Properties

CAS Number7440-58-6
PubChem CID23986
Atomic Radius159
Atomic Volume13.6
Atomic Weight178.49
Blockd
Boiling Point4,603
Bulk Modulus
CategoryTransition metals
Crystal StructureSimple Hexagonal
ColorGray
Covalent Radius175
Density13.31
Electrical Resistivity
Electron Configuration[Xe] 4f14 5d2 6s2
Electrons per shell2, 8, 18, 32, 10, 2
Electronegativity1.3
Electrons72
Group4
Heat of Fusion25.5
Heat of Vaporization630
Ionization Potential6.825
Magnetic Ordering
Magnetic Susceptibility
Mass178.49
Mass Number72
Melting Point2,233
NameHafnium
Neutrons106
Atomic Number178
Oxidation States2, 3, 4
Period6
PhaseSolid
Poisson Ratio
Protons72
Shear Modulus
Specific Heat Capacity0.144
SymbolHf
Thermal Conductivity0.23
Van der Waals radius
Young's Modulus
Abundance
Abundance in Earth's crust0.00033%
Abundance in Universe7×10-8%
Hf Hafnium 72 178.49 4 6 d 72 2227.0 4600.0 [Xe] 4f14 5d2 6s2 2 8 18 32 10 2 13.3 0.00033% Gray Hexagonal 1.3 1.16 {"1":"658.5","2":"1440","3":"2250","4":"3216"} 659 0 4 1.67 13.6 21.76 661.07 0.14 23.0 0 Solid, Conductor, TransitionMetal, Metal, Stable, Natural HAF-ni-em Silvery, ductile metal. Used in reactor control rods because of its ability to absorb neutrons. Obtained from mineral zircon or baddeleyite. egw79BA_0PA Hafnium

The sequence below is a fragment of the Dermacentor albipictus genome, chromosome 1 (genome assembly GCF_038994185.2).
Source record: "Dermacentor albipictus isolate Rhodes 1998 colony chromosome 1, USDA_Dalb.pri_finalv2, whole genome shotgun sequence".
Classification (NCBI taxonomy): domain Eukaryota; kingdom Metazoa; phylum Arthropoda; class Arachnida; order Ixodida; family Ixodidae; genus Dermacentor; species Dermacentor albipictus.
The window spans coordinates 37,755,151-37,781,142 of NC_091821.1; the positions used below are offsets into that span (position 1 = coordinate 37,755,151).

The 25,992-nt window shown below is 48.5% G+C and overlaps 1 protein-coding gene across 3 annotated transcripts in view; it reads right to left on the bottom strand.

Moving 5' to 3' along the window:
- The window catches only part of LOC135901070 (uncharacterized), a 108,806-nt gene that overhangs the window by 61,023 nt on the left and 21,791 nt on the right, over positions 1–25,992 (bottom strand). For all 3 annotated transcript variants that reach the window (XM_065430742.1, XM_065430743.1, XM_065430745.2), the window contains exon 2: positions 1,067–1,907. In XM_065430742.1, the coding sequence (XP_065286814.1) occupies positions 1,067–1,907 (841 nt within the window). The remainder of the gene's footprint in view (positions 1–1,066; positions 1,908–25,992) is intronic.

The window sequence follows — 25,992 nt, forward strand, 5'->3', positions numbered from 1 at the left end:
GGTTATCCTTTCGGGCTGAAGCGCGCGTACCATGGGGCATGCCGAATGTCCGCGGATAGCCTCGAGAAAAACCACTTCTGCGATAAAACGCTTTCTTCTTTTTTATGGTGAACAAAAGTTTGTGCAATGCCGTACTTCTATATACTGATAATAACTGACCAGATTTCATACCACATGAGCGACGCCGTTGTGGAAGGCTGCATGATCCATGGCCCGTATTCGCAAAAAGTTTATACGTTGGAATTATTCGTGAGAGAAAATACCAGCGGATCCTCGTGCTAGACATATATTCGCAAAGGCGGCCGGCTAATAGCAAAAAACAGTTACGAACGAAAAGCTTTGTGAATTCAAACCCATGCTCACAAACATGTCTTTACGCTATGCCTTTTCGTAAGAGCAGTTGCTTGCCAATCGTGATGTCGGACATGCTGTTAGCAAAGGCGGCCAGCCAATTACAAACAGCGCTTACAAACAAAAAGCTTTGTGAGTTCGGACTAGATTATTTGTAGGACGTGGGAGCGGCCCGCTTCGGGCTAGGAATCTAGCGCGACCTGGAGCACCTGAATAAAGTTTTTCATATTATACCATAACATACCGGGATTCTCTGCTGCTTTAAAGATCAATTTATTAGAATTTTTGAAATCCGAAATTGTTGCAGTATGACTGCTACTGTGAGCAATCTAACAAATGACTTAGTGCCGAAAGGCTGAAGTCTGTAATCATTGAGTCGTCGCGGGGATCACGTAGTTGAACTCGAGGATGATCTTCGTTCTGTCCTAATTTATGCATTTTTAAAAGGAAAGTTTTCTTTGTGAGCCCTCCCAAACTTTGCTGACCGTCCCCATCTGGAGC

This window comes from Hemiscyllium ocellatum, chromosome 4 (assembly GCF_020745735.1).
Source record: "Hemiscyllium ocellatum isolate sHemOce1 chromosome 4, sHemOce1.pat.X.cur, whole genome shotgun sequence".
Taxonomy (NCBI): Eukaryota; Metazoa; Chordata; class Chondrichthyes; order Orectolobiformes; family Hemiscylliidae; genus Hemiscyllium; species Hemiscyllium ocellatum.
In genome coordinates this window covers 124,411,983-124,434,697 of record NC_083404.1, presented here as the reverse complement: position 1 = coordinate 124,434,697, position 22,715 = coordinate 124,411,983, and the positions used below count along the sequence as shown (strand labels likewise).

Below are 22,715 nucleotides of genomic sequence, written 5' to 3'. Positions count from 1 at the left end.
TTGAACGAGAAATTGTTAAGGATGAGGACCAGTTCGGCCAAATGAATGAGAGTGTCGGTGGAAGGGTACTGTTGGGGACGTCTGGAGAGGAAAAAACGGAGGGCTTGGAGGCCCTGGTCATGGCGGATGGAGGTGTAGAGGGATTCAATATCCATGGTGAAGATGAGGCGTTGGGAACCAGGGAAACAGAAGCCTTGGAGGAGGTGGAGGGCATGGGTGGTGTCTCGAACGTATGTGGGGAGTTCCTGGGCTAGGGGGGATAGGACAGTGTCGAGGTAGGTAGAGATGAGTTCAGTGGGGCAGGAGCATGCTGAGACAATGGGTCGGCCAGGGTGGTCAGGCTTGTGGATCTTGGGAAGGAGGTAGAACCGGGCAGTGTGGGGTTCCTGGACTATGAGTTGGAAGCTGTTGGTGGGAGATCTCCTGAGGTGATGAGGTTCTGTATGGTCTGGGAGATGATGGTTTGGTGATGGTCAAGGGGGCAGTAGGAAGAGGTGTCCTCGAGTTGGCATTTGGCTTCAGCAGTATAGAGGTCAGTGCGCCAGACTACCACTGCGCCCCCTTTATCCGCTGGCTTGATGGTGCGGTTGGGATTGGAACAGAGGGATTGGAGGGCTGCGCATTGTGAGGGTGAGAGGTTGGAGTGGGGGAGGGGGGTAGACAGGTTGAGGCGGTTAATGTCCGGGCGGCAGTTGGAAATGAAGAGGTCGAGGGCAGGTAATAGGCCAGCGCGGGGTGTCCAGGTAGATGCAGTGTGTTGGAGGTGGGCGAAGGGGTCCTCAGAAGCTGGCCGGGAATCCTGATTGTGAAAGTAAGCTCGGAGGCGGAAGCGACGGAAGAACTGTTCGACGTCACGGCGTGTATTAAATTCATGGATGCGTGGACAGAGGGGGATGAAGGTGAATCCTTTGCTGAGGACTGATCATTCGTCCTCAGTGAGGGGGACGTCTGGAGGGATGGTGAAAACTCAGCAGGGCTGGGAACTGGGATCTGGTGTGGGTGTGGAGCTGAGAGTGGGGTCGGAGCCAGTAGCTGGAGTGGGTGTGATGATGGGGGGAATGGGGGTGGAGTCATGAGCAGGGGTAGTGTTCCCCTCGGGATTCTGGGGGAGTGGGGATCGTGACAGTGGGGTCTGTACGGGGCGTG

Jöns Jakob Berzelius and Wilhelm Hisinger discovered the element in ceria in 1803 in Sweden.

Klaproth discovered it simultaneously and independently in some tantalum samples in Germany.

Carl Gustaf Mosander, who worked closely with Berzelius, prepared metallic cerium in 1825. Cerium was named for the asteroid Ceres 72 1923 Dirk Coster and George Charles von Hevesy Denmark From the Latin name "Hafnia" meaning "Copenhagen"

Isotopes of Cerium

Standard Atomic Weight

178.49(2)

Stable Isotopes

174Hf 176Hf 177Hf 178Hf 179Hf 180Hf

Unstable Isotopes

153Hf 154Hf 155Hf 156Hf 157Hf 158Hf 159Hf 160Hf 161Hf 162Hf 163Hf 164Hf 165Hf 166Hf 167Hf 168Hf 169Hf 170Hf 171Hf 172Hf 173Hf 175Hf 181Hf 182Hf 183Hf 184Hf 185Hf 186Hf 187Hf 188Hf

Cerium is considered to be moderately toxic
Seawater contains 1.5 parts per trillion of cerium
Cerium is used in carbon-arc lighting, especially in the motion picture industry.

Cerium oxide is an important component of glass polishing powders and phosphors used in screens and fluorescent lamps.

Cerium compounds are also used in the manufacture of glass, both as a component and as a decolorizer.